Atlanta, GA, November 3, 2022: On October 24, 2022, colors, lights, and food fused with joy and tradition, as Diwali – The Festival of Lights – was celebrated at the BAPS Shri Swaminarayan Mandir in Atlanta, GA. Diwali is the most widely celebrated festival by Indians and Hindus around the world. October is being celebrated as Hindu Heritage Month, and community leaders as well as policymakers, including US President Joe Biden, are participating in lighting lamps and offering best wishes for the festivities.
Visitors were greeted with a festive and traditional welcome at the temple entrance by a colorful Rangoli, an ornate floor design made from colored powder, displaying various traditional Hindu symbols.
“BAPS Atlanta Mandir has been my home to connect with all kinds of people who have become my family. Diwali is a celebration of that family connecting to our inner faith” said Jaykishan Patel
In preparation for the festivities, many devotees, young and old, gave their time to help create decorations, prepare for children’s Diwali, and set the stage for the most significant ritual of Diwali, ‘Annakut’. Annakut, which literally means ‘a mountain of food’, is traditionally offered to God to celebrate the beginning of the Hindu New Year.
“The preparation begins very early in the morning for us,” explained Rachel Patel “The vegetarian food is traditionally arranged in tiers or steps in front of the sacred images of God. The wide variety of sweets and vibrant colors within the Annual Annakut light up the atmosphere and pave the way for an exciting start to the New Year. Today over 2000 food items have been offered to God.”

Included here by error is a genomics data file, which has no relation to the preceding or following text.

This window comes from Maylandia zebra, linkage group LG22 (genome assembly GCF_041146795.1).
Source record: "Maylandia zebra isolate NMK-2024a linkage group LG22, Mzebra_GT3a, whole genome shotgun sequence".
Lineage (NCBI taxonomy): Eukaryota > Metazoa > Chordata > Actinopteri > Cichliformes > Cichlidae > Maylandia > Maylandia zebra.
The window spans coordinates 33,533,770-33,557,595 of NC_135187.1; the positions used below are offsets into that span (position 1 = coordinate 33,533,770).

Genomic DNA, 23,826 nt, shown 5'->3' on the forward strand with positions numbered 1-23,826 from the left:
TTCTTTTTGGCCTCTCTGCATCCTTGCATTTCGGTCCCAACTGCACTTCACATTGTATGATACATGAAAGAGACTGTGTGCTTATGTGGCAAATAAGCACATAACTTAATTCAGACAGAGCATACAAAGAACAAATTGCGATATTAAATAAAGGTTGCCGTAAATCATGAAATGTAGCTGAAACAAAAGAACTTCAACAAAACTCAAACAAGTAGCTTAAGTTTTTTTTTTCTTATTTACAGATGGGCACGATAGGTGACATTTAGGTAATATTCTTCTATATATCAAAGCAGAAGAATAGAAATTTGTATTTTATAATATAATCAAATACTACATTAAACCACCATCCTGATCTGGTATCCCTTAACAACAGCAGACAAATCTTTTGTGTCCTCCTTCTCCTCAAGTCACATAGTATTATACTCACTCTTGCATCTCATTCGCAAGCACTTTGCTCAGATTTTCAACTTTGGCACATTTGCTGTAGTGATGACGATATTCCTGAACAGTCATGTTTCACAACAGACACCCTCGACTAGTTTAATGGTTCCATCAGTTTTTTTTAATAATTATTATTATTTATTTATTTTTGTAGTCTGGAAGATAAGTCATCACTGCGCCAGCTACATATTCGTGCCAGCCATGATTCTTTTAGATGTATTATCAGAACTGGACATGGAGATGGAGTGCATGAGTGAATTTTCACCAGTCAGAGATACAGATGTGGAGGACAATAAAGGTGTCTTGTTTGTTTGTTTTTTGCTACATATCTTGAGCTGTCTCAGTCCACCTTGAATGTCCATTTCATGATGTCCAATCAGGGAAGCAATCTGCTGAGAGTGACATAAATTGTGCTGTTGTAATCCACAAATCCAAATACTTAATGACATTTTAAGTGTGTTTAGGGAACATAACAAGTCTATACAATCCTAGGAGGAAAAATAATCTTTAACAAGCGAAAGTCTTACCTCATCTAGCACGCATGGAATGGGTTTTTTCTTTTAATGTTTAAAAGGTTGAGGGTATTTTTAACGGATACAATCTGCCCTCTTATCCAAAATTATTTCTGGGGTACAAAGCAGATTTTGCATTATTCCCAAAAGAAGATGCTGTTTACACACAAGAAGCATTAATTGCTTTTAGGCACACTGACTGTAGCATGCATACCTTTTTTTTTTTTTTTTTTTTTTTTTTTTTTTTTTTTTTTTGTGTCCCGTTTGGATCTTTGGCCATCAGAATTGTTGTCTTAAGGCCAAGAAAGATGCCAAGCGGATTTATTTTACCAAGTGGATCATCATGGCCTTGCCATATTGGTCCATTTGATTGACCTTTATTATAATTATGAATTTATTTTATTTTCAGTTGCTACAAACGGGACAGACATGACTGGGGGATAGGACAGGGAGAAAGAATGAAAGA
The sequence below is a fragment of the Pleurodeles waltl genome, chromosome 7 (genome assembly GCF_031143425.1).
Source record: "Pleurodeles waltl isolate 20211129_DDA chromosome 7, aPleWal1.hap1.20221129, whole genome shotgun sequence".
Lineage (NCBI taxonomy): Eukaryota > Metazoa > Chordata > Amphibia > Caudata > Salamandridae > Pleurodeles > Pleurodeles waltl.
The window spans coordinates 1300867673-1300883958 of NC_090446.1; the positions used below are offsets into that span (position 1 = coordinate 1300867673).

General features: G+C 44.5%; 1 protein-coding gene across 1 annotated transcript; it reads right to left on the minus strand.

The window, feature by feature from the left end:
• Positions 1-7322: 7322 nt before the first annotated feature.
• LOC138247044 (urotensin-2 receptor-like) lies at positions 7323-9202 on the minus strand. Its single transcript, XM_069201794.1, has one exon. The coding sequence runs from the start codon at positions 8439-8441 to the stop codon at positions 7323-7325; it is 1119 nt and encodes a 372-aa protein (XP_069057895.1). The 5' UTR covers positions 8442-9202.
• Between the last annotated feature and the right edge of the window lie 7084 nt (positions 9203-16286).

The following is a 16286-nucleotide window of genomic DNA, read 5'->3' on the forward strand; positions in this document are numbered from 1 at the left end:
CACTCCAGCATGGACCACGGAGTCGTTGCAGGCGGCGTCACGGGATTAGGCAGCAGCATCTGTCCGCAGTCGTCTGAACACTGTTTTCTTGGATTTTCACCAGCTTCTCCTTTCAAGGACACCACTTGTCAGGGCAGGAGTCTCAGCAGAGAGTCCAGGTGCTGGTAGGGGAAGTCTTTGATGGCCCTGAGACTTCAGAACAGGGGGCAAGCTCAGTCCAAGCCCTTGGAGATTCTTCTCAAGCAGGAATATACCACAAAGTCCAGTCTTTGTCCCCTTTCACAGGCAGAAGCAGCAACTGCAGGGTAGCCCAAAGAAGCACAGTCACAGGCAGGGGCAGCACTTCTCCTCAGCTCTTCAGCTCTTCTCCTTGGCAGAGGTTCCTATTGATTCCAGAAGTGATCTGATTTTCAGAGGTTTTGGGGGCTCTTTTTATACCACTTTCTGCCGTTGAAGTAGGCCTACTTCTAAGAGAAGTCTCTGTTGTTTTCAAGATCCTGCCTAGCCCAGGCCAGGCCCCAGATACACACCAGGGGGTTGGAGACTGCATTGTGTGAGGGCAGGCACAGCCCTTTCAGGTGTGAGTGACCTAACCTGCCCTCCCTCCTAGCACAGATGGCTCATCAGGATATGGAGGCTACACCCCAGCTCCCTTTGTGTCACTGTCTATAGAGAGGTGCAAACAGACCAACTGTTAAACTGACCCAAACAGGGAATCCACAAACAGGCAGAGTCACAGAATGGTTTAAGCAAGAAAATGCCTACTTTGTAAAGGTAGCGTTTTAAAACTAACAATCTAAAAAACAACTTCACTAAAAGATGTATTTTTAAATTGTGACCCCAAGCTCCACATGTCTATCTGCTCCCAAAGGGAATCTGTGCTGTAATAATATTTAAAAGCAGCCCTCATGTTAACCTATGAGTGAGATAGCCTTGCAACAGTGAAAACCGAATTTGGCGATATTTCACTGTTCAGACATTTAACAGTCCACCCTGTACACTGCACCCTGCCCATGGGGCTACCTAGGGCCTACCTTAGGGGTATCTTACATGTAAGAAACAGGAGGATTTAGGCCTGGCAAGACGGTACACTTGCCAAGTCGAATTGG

“Festivals like Diwali are celebrated with family and friends. When you are far away from home and family, the mandir provides that warm feeling of comfort as if you are home.” said Shreya Patel. George Lunkin, Associate Director of Financial Aid at Emory University comments, “When I think Diwali, I think of community. Coupling that with a New Year Celebration that promotes love, community, inclusion, and lots of festivities. Hearts and arms are opened, and everyone is welcomed to join in! And let’s not forget the food…OMG, the best!!
At mandirs across North America, the glow of the lights, bright colors, and festive ambiance at the mandirs welcomed visitors as they took in the colors of the rangoli. Visitors joyfully offered prayers for the year ahead, and also had the opportunity to partake in prasadam (sanctified food).
Diwali traditions are founded in deep spiritual meaning and encourage communities to reflect at each step of the celebrations. The ancient tradition of lighting diyas, or traditional lamps, symbolizes the transition from darkness to light. While the lamps lit on Diwali erase the physical darkness, the festival’s rich traditions and rituals help individuals remove the darkness from within, in forms of anger, envy, greed, arrogance, and resentment. The celebrations and traditions observed during the Diwali period present an opportunity to reflect and introspect on one’s personal, professional, and spiritual growth, and to start anew.
The multiple days of Diwali are steeped in traditions and rituals that symbolize new beginnings and a renewed commitment to family. The bright colors of Rangoli, the lamps, the elaborate offering of vegetarian food (Annakut) to God, all mark a renewal of the good within and the goodwill towards all around us.
This year His Holiness Mahant Swami Maharaj celebrated Diwali and Annakut in Gondal, in the state of Gujarat in India. He blessed the devotees for a happy and peaceful new year. He also stressed that since this year is also the centennial celebration of HH Pramukh Swami Maharaj, may all be blessed to live according to his virtuous life.